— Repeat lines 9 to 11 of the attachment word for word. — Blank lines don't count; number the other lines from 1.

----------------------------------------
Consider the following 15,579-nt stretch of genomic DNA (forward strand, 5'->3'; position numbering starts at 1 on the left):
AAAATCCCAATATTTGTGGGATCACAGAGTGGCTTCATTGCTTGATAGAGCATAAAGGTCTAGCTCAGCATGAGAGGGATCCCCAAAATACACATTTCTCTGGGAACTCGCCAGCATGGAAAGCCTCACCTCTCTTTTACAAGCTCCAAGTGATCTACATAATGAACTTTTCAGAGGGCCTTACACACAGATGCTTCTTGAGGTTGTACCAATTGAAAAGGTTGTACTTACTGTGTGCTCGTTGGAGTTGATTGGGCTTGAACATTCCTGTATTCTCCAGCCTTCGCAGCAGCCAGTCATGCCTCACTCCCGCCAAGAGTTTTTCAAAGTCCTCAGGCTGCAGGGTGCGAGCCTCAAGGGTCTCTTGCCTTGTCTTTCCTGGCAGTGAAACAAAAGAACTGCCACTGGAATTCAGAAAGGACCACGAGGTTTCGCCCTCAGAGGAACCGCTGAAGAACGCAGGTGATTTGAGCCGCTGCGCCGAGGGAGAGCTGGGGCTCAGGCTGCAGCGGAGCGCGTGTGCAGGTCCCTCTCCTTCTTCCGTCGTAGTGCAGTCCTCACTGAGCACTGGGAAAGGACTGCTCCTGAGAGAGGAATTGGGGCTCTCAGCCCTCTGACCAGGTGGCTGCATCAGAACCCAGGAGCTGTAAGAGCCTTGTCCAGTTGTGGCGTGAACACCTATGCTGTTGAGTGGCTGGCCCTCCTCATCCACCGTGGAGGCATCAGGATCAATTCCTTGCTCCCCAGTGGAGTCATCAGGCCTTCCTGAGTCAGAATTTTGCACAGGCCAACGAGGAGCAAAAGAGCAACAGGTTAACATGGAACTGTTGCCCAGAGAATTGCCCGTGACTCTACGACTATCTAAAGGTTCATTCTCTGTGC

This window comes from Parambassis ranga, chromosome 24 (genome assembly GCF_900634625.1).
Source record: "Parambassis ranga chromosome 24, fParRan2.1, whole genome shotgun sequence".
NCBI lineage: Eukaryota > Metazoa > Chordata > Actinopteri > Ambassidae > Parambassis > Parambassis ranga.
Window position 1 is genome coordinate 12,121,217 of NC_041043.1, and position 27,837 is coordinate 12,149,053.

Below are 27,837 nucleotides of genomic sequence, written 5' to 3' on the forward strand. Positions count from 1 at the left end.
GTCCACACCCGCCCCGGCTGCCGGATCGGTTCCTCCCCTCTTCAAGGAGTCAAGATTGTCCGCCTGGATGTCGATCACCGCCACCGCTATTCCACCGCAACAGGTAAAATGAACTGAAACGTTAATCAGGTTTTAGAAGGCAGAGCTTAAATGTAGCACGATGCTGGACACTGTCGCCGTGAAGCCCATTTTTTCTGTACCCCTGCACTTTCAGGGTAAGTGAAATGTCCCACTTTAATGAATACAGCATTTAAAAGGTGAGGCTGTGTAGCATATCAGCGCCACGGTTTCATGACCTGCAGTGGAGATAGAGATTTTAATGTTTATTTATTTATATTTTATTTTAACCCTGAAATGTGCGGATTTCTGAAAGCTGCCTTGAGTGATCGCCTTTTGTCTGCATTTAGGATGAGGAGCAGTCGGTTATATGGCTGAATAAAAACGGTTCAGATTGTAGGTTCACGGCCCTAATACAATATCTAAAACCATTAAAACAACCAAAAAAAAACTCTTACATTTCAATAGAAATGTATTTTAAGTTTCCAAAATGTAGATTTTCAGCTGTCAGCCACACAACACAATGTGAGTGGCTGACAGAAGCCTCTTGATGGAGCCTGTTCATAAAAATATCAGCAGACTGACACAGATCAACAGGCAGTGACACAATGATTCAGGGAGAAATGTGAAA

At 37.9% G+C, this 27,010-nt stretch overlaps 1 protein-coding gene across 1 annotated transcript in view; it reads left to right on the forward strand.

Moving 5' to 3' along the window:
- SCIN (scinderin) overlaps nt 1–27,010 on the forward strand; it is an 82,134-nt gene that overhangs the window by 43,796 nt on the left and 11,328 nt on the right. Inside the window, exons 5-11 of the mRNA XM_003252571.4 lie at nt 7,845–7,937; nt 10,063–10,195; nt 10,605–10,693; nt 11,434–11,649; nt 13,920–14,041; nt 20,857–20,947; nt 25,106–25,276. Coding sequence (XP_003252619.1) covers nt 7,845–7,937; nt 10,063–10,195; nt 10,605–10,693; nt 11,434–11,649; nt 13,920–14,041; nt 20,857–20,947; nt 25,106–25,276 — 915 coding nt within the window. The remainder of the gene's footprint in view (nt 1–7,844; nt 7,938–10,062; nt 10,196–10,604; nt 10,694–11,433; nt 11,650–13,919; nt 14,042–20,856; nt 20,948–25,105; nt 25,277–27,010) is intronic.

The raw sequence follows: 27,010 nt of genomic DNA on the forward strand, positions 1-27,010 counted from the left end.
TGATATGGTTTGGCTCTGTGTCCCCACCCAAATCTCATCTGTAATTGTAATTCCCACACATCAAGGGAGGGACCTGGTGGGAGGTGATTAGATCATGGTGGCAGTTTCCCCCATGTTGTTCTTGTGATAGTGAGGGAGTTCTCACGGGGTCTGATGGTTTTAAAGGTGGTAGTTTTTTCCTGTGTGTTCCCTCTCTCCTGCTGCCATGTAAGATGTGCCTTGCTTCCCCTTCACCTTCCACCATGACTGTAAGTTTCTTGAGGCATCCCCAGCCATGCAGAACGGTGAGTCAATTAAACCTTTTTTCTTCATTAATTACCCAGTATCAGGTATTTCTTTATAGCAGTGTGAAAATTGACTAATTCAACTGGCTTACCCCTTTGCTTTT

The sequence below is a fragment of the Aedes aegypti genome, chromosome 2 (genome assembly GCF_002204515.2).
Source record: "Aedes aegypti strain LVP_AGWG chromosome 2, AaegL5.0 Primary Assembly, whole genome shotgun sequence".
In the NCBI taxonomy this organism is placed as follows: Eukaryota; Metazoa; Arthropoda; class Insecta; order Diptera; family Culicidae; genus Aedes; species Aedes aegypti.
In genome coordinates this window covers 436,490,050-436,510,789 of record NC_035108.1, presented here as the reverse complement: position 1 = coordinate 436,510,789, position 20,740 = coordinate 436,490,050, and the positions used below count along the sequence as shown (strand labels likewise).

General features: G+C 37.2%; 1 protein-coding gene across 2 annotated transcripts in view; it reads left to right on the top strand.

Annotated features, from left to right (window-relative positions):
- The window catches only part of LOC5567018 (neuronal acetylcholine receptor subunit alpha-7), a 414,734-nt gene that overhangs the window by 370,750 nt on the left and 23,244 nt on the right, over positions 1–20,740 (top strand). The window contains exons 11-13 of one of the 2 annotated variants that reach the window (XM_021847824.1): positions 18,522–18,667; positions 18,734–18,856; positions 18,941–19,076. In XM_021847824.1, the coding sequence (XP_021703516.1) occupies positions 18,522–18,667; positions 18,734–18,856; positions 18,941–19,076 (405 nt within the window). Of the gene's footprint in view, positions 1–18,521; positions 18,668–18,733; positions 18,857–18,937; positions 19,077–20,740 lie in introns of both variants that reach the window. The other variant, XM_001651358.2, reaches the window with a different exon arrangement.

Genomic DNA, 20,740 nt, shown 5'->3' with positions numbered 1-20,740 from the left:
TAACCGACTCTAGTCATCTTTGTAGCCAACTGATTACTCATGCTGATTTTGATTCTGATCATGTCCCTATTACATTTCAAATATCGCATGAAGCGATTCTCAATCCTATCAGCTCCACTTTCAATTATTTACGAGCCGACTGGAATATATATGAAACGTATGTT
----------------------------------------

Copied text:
At 37.9% G+C, this 27,010-nt stretch overlaps 1 protein-coding gene across 1 annotated transcript in view; it reads left to right on the forward strand.

Moving 5' to 3' along the window:
- SCIN (scinderin) overlaps nt 1–27,010 on the forward strand; it is an 82,134-nt gene that overhangs the window by 43,796 nt on the left and 11,328 nt on the right. Inside the window, exons 5-11 of the mRNA XM_003252571.4 lie at nt 7,845–7,937; nt 10,063–10,195; nt 10,605–10,693; nt 11,434–11,649; nt 13,920–14,041; nt 20,857–20,947; nt 25,106–25,276. Coding sequence (XP_003252619.1) covers nt 7,845–7,937; nt 10,063–10,195; nt 10,605–10,693; nt 11,434–11,649; nt 13,920–14,041; nt 20,857–20,947; nt 25,106–25,276 — 915 coding nt within the window. The remainder of the gene's footprint in view (nt 1–7,844; nt 7,938–10,062; nt 10,196–10,604; nt 10,694–11,433; nt 11,650–13,919; nt 14,042–20,856; nt 20,948–25,105; nt 25,277–27,010) is intronic.